# Thread: Field generated by a complex number over the rationals.

1. ## Field generated by a complex number over the rationals.

Hi:
Let $\displaystyle \zeta_{n} \text{ be }e^{2\pi i/n} \text{, } Q \text{ the field of rational numbers and } R \text{ the field of real numbers}$. I want to prove that
$\displaystyle Q(\zeta_{n})\cap R = Q(\zeta_{n} + \zeta_{n}^{-1})\text{. }Q(\zeta_{n} + \zeta_{n}^{-1}) \subseteq Q(\zeta_{n})\cap R \text{ trivially. Set }\eta_{n}=\zeta_{n} + \zeta_{n}^{-1}$. To prove the opposite
inclusion, I develop $\displaystyle \eta_{n}^{2k}\text{ and }\eta_{n}^{2(k+1)}$. This gives, by using global induction, that $\displaystyle cos 2\pi(2k/n) \epsilon Q(\eta_{n})$ for every
natural k. In like manner, $\displaystyle cos 2\pi[(2k+1)/n]\epsilon Q(\eta_{n})$.Now, it is easy to prove the inclusion, because $\displaystyle Q(\zeta_{n})\cap R={a_{0}+a_{1}cos2\pi/n+a_{2}cos2\pi(2/n)+...+a_{n-1}cos2\pi[(n-1)/n]}$. Question: is there
a more elegant or simpler proof? Any hint will be welcome. Thanks for reading.

2. Originally Posted by ENRIQUESTEFANINI
Hi:
Let $\displaystyle \zeta_{n} \text{ be }e^{2\pi i/n} \text{, } Q \text{ the field of rational numbers and } R \text{ the field of real numbers}$. I want to prove that
$\displaystyle Q(\zeta_{n})\cap R = Q(\zeta_{n} + \zeta_{n}^{-1})\text{. }Q(\zeta_{n} + \zeta_{n}^{-1}) \subseteq Q(\zeta_{n})\cap R \text{ trivially. Set }\eta_{n}=\zeta_{n} + \zeta_{n}^{-1}$. To prove the opposite
inclusion, I develop $\displaystyle \eta_{n}^{2k}\text{ and }\eta_{n}^{2(k+1)}$. This gives, by using global induction, that $\displaystyle cos 2\pi(2k/n) \epsilon Q(\eta_{n})$ for every
natural k. In like manner, $\displaystyle cos 2\pi[(2k+1)/n]\epsilon Q(\eta_{n})$.Now, it is easy to prove the inclusion, because $\displaystyle Q(\zeta_{n})\cap R={a_{0}+a_{1}cos2\pi/n+a_{2}cos2\pi(2/n)+...+a_{n-1}cos2\pi[(n-1)/n]}$. Question: is there
a more elegant or simpler proof? Any hint will be welcome. Thanks for reading.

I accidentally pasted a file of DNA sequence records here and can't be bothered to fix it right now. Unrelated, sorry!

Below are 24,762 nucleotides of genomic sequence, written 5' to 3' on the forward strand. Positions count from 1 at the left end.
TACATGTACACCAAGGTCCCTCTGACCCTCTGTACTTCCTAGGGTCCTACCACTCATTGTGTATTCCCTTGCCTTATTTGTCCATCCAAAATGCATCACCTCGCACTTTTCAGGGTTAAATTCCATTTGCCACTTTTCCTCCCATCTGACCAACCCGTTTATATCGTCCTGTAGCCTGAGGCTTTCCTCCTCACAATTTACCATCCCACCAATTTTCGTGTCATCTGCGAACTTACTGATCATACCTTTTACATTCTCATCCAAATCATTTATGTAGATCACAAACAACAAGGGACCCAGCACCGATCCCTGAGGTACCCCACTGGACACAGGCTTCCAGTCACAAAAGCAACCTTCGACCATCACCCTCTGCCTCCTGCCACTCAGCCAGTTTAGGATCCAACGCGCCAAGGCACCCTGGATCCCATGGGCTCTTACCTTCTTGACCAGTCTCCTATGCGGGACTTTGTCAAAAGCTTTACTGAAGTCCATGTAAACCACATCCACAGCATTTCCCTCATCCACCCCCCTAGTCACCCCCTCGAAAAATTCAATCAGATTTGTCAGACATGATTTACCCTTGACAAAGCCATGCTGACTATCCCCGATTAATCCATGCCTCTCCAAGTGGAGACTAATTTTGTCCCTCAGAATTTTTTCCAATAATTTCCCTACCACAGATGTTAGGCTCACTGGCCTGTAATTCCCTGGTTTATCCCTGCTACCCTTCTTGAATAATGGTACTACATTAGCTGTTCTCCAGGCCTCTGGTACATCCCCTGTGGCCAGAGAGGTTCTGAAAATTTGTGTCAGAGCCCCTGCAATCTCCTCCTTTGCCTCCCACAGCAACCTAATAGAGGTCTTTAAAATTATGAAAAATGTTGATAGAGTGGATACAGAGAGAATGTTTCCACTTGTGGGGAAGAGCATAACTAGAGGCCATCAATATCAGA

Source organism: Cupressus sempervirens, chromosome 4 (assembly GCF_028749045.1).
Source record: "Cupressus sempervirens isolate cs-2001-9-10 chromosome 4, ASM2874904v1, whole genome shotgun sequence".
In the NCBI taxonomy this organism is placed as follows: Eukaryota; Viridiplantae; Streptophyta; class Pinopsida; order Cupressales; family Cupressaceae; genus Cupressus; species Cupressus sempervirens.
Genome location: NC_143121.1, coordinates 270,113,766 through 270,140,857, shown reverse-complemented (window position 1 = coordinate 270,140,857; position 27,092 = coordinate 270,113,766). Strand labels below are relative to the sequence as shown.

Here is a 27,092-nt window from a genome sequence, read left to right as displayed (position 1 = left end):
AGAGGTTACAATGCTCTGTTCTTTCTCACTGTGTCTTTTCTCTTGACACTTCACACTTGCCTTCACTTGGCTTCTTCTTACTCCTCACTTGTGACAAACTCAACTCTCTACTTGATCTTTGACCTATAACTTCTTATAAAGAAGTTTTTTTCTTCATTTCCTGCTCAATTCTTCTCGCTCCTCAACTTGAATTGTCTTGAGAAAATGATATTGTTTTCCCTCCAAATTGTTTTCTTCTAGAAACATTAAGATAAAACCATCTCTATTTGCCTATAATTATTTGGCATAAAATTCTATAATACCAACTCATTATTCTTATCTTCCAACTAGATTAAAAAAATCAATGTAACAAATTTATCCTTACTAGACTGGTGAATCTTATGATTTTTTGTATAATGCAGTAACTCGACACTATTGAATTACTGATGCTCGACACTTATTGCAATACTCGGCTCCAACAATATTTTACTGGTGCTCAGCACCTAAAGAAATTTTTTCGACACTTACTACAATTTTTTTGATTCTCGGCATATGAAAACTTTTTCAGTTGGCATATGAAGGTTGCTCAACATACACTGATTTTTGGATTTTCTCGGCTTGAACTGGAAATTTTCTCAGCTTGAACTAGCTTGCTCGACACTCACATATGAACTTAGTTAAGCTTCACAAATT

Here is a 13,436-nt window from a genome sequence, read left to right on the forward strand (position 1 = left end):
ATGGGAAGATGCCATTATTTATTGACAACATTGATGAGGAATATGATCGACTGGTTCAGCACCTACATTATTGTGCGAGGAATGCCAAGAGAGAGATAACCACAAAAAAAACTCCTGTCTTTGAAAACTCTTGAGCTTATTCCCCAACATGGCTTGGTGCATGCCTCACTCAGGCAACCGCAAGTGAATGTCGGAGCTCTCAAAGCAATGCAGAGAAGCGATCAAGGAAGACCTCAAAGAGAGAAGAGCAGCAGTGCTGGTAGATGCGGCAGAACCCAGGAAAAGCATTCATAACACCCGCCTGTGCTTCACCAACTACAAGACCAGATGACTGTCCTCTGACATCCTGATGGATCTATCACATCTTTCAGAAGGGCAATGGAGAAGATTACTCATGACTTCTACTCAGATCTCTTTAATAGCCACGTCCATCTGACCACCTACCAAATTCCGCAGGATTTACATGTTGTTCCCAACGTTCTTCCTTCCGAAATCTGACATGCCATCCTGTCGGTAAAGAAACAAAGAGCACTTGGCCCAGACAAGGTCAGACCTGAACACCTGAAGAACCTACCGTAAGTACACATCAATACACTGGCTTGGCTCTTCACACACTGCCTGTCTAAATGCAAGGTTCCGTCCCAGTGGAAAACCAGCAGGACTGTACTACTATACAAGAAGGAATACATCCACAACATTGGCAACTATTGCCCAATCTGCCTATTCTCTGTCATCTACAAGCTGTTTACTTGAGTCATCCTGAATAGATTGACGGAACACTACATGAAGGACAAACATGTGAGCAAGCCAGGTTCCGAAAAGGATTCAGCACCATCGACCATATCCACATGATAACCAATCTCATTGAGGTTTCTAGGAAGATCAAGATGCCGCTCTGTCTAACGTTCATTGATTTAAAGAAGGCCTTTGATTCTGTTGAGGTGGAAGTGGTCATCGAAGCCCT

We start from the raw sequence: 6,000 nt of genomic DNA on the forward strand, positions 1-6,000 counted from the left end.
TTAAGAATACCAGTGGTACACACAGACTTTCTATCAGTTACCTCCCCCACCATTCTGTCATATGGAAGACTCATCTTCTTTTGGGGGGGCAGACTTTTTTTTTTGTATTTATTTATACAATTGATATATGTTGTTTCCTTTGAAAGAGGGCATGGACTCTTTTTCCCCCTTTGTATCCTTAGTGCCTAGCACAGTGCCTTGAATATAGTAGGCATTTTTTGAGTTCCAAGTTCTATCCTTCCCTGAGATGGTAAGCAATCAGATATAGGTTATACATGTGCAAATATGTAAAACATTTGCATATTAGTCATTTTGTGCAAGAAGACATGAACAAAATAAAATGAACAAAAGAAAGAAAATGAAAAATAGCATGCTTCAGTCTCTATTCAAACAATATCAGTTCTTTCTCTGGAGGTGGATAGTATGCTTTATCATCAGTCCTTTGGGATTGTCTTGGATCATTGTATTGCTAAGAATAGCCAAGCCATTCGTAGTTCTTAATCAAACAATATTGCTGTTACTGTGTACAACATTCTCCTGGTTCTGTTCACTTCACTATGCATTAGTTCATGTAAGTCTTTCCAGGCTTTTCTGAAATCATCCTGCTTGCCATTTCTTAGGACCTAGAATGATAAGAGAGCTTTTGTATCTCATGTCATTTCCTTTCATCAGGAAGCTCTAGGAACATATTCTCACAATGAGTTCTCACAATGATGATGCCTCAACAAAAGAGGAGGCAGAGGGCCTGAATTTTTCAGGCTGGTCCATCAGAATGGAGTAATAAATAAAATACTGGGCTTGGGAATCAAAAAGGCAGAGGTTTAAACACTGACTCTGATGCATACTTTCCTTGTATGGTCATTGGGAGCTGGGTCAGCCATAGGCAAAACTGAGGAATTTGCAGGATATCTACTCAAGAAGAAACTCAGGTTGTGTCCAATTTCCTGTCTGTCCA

I'm not sure about shorter but I think simpler: as $\displaystyle \zeta_n^k+\zeta_n^{-k}=2\cos\frac{2\pi k}{n}$, we get that

$\displaystyle w=\sum\limits_{k=0}^na_k\zeta_n^k\in \mathbb{Q}(\zeta_n)\cap\mathbb{R} \Longrightarrow\,Im\left(\sum\limits_{k=0}^na_k\ze ta_n^k\right)= \sum\limits_{k=0}^na_k\sin\frac{2\pi k}{n}=0$, so then only the real part of w plays a role here, thus:

$\displaystyle w=Re\left(\sum\limits_{k=0}^na_k\zeta_n^k\right)=\ sum\limits_{k=0}^na_k\cos\frac{2\pi k}{n}=\frac{1}{2}\sum\limits_{k=0}^na_k(\zeta_n^k+ \zeta_n^{-k})\in \mathbb{Q}(\zeta_n+\zeta_n^{-1})$

Tonio

3. Originally Posted by ENRIQUESTEFANINI
Hi:
Let $\displaystyle \zeta_{n} \text{ be }e^{2\pi i/n} \text{, } Q \text{ the field of rational numbers and } R \text{ the field of real numbers}$. I want to prove that
$\displaystyle Q(\zeta_{n})\cap R = Q(\zeta_{n} + \zeta_{n}^{-1})\text{. }Q(\zeta_{n} + \zeta_{n}^{-1}) \subseteq Q(\zeta_{n})\cap R \text{ trivially. Set }\eta_{n}=\zeta_{n} + \zeta_{n}^{-1}$. To prove the opposite
inclusion, I develop $\displaystyle \eta_{n}^{2k}\text{ and }\eta_{n}^{2(k+1)}$. This gives, by using global induction, that $\displaystyle cos 2\pi(2k/n) \epsilon Q(\eta_{n})$ for every
natural k. In like manner, $\displaystyle cos 2\pi[(2k+1)/n]\epsilon Q(\eta_{n})$.Now, it is easy to prove the inclusion, because $\displaystyle Q(\zeta_{n})\cap R={a_{0}+a_{1}cos2\pi/n+a_{2}cos2\pi(2/n)+...+a_{n-1}cos2\pi[(n-1)/n]}$. Question: is there
a more elegant or simpler proof? Any hint will be welcome. Thanks for reading.
$\displaystyle (*)$ for any $\displaystyle z \in \mathbb{C}$ and $\displaystyle j \in \mathbb{Z}$ we obviously have: $\displaystyle z^{j+1} + z^{-(j+1)}=(z^j + z^{-j})(z+z^{-1}) - (z^{j-1} + z^{-(j-1)}).$ thus $\displaystyle z^k + z^{-k} \in \mathbb{Q}(z+z^{-1}), \ \forall k \in \mathbb{Z}.$

now let $\displaystyle x = \sum_{k=0}^{n-1}r_k \zeta_n^k \in \mathbb{Q}(\zeta_n) \cap \mathbb{R},$ where $\displaystyle r_k \in \mathbb{Q}.$ then $\displaystyle x=\bar{x}=\sum_{k=0}^{n-1}r_k \zeta_n^{-k}$ and therefore $\displaystyle x=\frac{x + \bar{x}}{2}=\sum_{k=0}^{n-1} \frac{r_k}{2}(\zeta_n^k + \zeta_n^{-k}) \in \mathbb{Q}(\zeta_n + \zeta_n^{-1}),$ by $\displaystyle (*)$.

4. Originally Posted by NonCommAlg
$\displaystyle (*)$ for any $\displaystyle z \in \mathbb{C}$ and $\displaystyle j \in \mathbb{Z}$ we obviously have: $\displaystyle z^{j+1} + z^{-(j+1)}=(z^j + z^{-j})(z+z^{-1}) - (z^{j-1} + z^{-(j-1)}).$ thus $\displaystyle z^k + z^{-k} \in \mathbb{Q}(z+z^{-1}), \ \forall k \in \mathbb{Z}.$

now let $\displaystyle x = \sum_{k=0}^{n-1}r_k \zeta_n^k \in \mathbb{Q}(\zeta_n) \cap \mathbb{R},$ where $\displaystyle r_k \in \mathbb{Q}.$ then $\displaystyle x=\bar{x}=\sum_{k=0}^{n-1}r_k \zeta_n^{-k}$ and therefore $\displaystyle x=\frac{x + \bar{x}}{2}=\sum_{k=0}^{n-1} \frac{r_k}{2}(\zeta_n^k + \zeta_n^{-k}) \in \mathbb{Q}(\zeta_n + \zeta_n^{-1}),$ by $\displaystyle (*)$.